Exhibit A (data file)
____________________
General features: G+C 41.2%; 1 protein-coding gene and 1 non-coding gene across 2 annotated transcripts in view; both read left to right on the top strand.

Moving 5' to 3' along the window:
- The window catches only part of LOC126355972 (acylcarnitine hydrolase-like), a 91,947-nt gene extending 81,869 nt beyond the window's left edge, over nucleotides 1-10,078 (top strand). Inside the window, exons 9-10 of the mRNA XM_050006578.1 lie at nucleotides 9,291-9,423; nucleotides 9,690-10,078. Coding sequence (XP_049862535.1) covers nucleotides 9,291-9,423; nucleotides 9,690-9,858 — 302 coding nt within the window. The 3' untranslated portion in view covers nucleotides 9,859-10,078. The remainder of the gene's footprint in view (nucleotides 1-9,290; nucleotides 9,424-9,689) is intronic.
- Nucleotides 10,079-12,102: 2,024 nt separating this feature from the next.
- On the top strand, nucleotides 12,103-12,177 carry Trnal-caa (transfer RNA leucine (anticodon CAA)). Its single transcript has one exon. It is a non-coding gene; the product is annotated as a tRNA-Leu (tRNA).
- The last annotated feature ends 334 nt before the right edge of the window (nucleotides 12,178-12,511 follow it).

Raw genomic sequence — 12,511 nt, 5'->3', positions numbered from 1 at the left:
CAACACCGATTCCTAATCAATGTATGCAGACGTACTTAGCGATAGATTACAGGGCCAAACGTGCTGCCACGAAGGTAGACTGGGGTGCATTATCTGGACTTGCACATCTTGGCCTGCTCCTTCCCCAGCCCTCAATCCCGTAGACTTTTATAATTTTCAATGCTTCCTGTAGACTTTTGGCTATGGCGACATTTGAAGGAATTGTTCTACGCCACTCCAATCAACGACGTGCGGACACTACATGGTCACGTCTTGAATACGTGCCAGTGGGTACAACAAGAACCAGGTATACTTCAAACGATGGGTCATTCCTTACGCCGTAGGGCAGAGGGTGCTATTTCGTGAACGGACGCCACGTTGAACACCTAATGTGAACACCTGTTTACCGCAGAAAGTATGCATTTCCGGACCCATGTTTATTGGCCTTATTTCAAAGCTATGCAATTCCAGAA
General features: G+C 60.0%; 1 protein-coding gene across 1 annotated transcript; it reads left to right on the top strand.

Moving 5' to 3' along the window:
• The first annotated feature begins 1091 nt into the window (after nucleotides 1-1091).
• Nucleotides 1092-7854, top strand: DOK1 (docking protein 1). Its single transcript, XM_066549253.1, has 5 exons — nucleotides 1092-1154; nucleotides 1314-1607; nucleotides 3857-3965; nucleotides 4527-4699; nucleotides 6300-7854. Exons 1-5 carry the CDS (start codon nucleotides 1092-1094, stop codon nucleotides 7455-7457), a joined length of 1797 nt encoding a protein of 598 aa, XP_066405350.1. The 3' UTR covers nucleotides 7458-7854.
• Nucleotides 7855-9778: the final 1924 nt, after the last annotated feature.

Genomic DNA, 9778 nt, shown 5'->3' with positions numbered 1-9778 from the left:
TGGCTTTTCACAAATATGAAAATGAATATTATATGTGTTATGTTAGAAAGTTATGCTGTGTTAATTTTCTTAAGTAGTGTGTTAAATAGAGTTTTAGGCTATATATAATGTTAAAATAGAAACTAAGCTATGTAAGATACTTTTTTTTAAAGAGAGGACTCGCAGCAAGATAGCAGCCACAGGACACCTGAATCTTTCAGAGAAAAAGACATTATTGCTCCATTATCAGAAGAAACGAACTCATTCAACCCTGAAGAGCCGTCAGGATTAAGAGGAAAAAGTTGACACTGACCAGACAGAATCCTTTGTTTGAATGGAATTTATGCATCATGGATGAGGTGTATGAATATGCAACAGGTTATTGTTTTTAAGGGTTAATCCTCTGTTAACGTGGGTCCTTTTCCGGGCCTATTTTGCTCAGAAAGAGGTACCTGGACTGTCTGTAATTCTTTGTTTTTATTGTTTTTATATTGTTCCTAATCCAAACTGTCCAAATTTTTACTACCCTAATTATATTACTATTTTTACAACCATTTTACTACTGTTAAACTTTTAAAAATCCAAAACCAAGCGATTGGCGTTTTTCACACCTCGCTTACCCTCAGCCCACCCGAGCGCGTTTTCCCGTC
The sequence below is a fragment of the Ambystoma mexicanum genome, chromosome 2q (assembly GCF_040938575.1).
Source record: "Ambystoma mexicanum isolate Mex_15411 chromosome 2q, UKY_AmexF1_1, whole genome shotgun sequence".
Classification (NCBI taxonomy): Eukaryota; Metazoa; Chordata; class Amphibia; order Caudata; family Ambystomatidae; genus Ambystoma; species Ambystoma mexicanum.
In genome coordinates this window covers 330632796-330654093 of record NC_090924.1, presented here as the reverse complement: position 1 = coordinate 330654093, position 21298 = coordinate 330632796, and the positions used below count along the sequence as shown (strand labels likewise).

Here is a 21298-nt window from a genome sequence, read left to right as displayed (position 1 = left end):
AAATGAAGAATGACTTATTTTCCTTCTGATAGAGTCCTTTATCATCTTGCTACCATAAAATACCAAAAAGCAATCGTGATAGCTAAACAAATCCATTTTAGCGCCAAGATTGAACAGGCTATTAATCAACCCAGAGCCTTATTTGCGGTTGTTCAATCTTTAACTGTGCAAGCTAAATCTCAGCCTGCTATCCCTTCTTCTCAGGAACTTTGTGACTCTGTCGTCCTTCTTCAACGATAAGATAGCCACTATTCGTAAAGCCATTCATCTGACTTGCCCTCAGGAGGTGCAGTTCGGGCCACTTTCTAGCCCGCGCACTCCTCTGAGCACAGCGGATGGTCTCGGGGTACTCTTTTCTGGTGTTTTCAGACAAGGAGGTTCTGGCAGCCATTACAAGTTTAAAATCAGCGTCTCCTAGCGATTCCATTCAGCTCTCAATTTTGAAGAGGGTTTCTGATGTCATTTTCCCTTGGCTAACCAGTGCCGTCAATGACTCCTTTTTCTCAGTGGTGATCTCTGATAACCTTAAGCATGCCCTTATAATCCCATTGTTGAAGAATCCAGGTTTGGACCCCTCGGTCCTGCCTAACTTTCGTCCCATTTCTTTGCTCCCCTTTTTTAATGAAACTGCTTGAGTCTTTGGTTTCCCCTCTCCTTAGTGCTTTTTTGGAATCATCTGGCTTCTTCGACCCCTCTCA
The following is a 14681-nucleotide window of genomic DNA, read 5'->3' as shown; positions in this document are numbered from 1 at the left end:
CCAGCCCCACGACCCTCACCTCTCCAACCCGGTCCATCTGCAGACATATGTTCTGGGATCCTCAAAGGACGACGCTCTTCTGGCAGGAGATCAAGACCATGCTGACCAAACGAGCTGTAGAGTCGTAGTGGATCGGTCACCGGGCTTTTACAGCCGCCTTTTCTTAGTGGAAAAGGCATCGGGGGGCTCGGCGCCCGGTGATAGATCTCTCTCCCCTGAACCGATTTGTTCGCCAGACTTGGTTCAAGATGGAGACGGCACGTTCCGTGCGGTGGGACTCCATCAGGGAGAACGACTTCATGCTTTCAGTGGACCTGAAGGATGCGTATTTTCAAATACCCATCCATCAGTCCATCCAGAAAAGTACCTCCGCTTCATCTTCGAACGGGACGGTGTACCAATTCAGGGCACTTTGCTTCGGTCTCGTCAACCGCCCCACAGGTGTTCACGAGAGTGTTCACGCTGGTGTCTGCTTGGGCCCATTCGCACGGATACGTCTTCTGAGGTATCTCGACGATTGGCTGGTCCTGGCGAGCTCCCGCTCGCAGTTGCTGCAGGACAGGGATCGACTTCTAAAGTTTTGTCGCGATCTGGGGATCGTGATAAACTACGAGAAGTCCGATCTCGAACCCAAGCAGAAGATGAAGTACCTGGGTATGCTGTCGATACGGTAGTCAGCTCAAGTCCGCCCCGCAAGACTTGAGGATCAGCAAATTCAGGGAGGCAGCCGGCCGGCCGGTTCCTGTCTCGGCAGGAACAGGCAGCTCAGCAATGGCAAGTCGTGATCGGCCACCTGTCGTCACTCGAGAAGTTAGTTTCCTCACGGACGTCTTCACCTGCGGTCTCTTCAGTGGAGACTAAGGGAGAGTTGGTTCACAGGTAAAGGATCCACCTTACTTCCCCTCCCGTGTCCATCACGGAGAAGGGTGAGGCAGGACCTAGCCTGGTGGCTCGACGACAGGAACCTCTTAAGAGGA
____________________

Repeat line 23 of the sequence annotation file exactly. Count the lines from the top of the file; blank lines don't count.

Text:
CCAGCCCCACGACCCTCACCTCTCCAACCCGGTCCATCTGCAGACATATGTTCTGGGATCCTCAAAGGACGACGCTCTTCTGGCAGGAGATCAAGACCATGCTGACCAAACGAGCTGTAGAGTCGTAGTGGATCGGTCACCGGGCTTTTACAGCCGCCTTTTCTTAGTGGAAAAGGCATCGGGGGGCTCGGCGCCCGGTGATAGATCTCTCTCCCCTGAACCGATTTGTTCGCCAGACTTGGTTCAAGATGGAGACGGCACGTTCCGTGCGGTGGGACTCCATCAGGGAGAACGACTTCATGCTTTCAGTGGACCTGAAGGATGCGTATTTTCAAATACCCATCCATCAGTCCATCCAGAAAAGTACCTCCGCTTCATCTTCGAACGGGACGGTGTACCAATTCAGGGCACTTTGCTTCGGTCTCGTCAACCGCCCCACAGGTGTTCACGAGAGTGTTCACGCTGGTGTCTGCTTGGGCCCATTCGCACGGATACGTCTTCTGAGGTATCTCGACGATTGGCTGGTCCTGGCGAGCTCCCGCTCGCAGTTGCTGCAGGACAGGGATCGACTTCTAAAGTTTTGTCGCGATCTGGGGATCGTGATAAACTACGAGAAGTCCGATCTCGAACCCAAGCAGAAGATGAAGTACCTGGGTATGCTGTCGATACGGTAGTCAGCTCAAGTCCGCCCCGCAAGACTTGAGGATCAGCAAATTCAGGGAGGCAGCCGGCCGGCCGGTTCCTGTCTCGGCAGGAACAGGCAGCTCAGCAATGGCAAGTCGTGATCGGCCACCTGTCGTCACTCGAGAAGTTAGTTTCCTCACGGACGTCTTCACCTGCGGTCTCTTCAGTGGAGACTAAGGGAGAGTTGGTTCACAGGTAAAGGATCCACCTTACTTCCCCTCCCGTGTCCATCACGGAGAAGGGTGAGGCAGGACCTAGCCTGGTGGCTCGACGACAGGAACCTCTTAAGAGGA